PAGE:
Neuroimaging studies have found that there are significant differences in the brains of people with OCD. These include differences in the size and structure of different regions of the brain, differences in the chemical makeup of the brain, and in the way different regions of the brain communicate with one another.7 Accidents that result in traumatic brain injuries also sometimes are linked to the onset of OCD symptoms. In children, certain viral infections also may trigger the onset of OCD symptoms, a disorder known as PANDAS or PANS.
Psychological Risk Factors
Some research suggests that people with certain personality traits are more likely to develop OCD. Specifically, people with perfectionistic or neurotic tendencies, an inflated sense of responsibility, or who are indecisive or impulsive may be at higher risk.8 Also, new research suggests that people with OCD have differences in the way their brains process and send information. Specifically, the research showed that in the brains of people with OCD, the mechanisms for error processing (identifying a wrong thought) and inhibitory control (stopping an unhelpful action) are malfunctioning.9
Social and Environmental Risk Factors
There are some studies which have identified factors that place certain children at higher risk for developing OCD. Specifically, children who have a lot of separation anxiety or somatic anxiety (about their body or health) are more likely to develop OCD.4 Children from lower socio-economic statuses may also be at higher risk.
Stress-Related Risk Factors
Stressful events are known to be a trigger which can result in an onset of OCD symptoms for people who are already predisposed to the condition. These include things like traumatic events, accidents or major life transitions. Women may be at higher risk for developing OCD in the postpartum period. While stressful events likely play a part in whether and when OCD symptoms begin, they are not thought to cause OCD.
Treatment of OCD
With treatment, people with OCD are often able to minimize the extent that their symptoms disrupt their lives and routines and learn ways to manage their symptoms. Treatment can include medication, therapy, or a combination of the two.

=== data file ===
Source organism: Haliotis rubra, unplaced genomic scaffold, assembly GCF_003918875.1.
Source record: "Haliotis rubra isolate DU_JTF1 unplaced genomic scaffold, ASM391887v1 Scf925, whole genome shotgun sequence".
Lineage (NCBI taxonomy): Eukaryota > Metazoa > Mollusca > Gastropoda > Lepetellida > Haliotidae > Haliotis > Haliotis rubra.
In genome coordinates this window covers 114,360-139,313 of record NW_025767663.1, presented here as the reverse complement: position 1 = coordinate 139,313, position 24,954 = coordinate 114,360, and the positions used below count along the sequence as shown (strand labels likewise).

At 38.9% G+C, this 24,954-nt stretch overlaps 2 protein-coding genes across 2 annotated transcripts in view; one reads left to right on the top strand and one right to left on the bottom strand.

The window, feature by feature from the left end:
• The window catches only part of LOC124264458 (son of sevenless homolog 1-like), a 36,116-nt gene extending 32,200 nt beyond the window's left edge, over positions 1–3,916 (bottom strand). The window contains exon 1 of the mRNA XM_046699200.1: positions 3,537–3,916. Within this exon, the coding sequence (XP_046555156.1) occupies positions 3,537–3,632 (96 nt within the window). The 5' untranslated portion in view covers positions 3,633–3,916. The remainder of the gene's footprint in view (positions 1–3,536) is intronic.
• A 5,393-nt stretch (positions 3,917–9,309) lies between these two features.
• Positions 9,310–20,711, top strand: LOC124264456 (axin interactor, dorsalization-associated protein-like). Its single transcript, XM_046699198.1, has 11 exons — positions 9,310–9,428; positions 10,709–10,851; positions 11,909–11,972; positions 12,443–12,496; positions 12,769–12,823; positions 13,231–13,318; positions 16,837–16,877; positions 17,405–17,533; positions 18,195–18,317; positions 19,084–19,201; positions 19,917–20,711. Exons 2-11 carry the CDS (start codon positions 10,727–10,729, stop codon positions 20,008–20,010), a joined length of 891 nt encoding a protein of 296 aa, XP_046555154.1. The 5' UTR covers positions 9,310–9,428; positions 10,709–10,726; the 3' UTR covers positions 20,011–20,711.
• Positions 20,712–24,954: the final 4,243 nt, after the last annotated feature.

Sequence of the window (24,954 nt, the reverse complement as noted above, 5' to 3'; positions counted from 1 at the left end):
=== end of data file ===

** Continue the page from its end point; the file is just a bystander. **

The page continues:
Common treatments for OCD include:
Cognitive Behavioral Therapy
Cognitive Behavioral Therapy (CBT) is a type of therapy that helps people adjust unhelpful patterns of thinking and make behavior changes that support improved functioning. CBT is considered an Evidence-based practice because it has been proven to be effective in treating a variety of mental disorders, including OCD. There is no set time frame for treating OCD or other anxiety disorders with CBT, but generally the therapy is more solution-focused and results can be seen within 12-20 sessions.
Exposure and Response Prevention
Exposure and Response Prevention (ERP) is a type of Cognitive Behavioral Therapy that uses exposure to help desensitize people to anxiety triggers. Over time, exposures result in a long-term reduction in anxiety. The second component of ERP therapy is response prevention, or helping the client resist urges to engage in compulsive behaviors. ERP is considered the most effective form of treatment for people with OCD and can generally be completed in 8-12 sessions with a counselor lasting 60-90 minutes.
Some people with OCD may also benefit from psychiatric medication. These medications are typically prescribed by a psychiatrist or licensed doctor, nurse practitioner or physician’s assistant with specialized experience in mental health treatment. On occasion, medication may be prescribed by a general practitioner or primary care provider. The most prescribed medications for OCD are SRI’s and SSRI’s, Antipsychotics and Benzodiazepines.
How to Get Help for OCD
If you or a loved one is suffering from OCD, seeking formal treatment is recommended. Therapy is a frirst-line treatment covered by most health insurance plans. To find an in-network therapist or to see if therapy is covered by your plan, you can call the number on the back of your insurance card or use your insurance company’s online search tools. You can also use your insurance company to find in-network psychiatrists or other prescribing professionals who can discuss options for medication.